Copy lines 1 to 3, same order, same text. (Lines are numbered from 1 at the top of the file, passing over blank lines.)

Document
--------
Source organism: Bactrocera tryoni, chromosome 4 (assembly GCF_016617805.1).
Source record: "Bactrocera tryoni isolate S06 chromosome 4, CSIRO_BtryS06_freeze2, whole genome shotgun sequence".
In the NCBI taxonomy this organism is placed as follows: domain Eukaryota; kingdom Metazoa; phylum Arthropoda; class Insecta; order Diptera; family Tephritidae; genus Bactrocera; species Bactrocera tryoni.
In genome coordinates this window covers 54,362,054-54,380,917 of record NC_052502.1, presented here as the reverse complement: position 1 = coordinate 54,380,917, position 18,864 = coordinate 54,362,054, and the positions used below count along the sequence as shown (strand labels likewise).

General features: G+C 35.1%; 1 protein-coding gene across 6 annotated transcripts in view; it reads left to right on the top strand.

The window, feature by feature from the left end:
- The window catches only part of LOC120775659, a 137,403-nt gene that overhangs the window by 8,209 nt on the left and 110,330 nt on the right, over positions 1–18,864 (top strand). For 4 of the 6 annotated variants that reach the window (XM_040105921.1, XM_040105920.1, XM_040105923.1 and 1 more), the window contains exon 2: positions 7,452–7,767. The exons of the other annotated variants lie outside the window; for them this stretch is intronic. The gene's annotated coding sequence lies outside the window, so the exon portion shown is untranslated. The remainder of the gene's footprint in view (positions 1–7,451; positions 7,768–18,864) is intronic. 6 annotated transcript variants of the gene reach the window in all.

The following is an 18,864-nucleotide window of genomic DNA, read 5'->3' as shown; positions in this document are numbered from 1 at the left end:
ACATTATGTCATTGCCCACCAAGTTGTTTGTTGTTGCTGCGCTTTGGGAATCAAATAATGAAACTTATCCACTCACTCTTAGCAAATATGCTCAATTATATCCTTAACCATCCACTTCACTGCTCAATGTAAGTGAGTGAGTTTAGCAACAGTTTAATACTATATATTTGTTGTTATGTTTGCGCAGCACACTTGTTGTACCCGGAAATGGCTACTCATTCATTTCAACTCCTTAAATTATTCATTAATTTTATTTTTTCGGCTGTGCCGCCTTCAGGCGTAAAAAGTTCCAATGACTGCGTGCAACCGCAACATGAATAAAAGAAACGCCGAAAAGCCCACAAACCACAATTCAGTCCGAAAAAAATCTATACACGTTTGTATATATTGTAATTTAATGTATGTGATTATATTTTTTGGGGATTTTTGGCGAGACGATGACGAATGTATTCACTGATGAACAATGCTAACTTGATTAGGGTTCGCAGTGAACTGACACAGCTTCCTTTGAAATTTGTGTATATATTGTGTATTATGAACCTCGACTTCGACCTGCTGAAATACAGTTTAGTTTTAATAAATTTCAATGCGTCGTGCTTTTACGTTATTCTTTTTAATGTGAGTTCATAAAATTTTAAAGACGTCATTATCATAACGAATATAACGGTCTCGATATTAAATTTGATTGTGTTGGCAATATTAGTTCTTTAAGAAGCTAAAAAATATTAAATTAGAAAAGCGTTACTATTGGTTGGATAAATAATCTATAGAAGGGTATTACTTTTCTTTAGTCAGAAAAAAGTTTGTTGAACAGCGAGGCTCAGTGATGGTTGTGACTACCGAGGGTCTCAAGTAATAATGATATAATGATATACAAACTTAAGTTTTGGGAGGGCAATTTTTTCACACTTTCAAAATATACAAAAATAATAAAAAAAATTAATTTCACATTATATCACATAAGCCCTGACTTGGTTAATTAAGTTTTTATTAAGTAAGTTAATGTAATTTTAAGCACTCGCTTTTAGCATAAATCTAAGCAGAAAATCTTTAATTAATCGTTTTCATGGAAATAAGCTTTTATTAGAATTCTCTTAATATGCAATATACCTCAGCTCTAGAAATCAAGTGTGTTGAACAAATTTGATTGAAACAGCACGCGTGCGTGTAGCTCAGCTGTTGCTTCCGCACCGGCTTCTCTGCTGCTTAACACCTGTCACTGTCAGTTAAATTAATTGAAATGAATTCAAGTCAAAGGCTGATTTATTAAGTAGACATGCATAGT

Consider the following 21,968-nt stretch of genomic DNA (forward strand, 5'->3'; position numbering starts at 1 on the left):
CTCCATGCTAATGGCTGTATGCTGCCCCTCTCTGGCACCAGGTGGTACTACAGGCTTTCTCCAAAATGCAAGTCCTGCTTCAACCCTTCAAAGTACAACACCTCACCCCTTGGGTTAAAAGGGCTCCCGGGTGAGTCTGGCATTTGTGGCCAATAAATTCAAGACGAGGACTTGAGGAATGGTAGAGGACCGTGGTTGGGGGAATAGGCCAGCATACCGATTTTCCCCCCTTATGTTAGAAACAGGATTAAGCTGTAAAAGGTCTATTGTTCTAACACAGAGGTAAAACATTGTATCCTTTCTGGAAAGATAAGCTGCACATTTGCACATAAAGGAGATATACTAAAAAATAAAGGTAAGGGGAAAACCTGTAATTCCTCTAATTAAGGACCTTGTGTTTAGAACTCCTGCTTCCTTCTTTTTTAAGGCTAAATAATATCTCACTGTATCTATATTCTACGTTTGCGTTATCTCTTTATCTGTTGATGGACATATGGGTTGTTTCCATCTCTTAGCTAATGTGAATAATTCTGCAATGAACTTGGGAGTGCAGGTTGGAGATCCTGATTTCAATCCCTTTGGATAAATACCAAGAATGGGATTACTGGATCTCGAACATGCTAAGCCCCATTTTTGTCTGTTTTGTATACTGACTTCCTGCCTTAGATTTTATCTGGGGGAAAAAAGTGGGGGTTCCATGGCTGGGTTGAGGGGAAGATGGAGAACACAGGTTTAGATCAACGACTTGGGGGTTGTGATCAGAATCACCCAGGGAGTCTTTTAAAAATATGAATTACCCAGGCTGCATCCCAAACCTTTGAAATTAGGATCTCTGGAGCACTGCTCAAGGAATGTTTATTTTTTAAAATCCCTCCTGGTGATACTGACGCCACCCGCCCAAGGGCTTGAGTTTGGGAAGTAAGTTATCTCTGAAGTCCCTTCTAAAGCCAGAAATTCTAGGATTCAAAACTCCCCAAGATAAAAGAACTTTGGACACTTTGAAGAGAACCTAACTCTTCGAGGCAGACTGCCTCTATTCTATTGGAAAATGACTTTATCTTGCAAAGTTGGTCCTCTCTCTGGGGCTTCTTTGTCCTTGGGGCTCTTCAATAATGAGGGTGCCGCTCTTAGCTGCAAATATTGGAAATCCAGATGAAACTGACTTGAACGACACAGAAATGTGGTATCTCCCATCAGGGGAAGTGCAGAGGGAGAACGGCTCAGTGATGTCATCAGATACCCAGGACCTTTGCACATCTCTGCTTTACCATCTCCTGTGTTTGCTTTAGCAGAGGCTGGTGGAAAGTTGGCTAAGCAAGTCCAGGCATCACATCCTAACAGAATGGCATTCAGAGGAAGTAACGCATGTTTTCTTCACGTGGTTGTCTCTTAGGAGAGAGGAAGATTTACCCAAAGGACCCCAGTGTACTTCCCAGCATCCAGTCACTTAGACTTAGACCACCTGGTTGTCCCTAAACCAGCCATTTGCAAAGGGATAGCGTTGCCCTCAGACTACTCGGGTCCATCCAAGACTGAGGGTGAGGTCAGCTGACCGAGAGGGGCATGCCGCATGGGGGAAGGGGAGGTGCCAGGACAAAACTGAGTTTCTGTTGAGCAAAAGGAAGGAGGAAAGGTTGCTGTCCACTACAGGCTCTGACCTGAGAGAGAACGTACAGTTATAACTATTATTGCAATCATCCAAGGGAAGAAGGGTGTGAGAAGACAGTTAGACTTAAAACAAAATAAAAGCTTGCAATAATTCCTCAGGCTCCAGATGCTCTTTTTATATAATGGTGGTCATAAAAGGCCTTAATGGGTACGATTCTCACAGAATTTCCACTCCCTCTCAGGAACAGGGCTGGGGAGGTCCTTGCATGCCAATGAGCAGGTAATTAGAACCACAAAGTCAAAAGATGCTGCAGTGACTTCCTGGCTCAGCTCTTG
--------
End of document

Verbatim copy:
Source organism: Bactrocera tryoni, chromosome 4 (assembly GCF_016617805.1).
Source record: "Bactrocera tryoni isolate S06 chromosome 4, CSIRO_BtryS06_freeze2, whole genome shotgun sequence".
In the NCBI taxonomy this organism is placed as follows: domain Eukaryota; kingdom Metazoa; phylum Arthropoda; class Insecta; order Diptera; family Tephritidae; genus Bactrocera; species Bactrocera tryoni.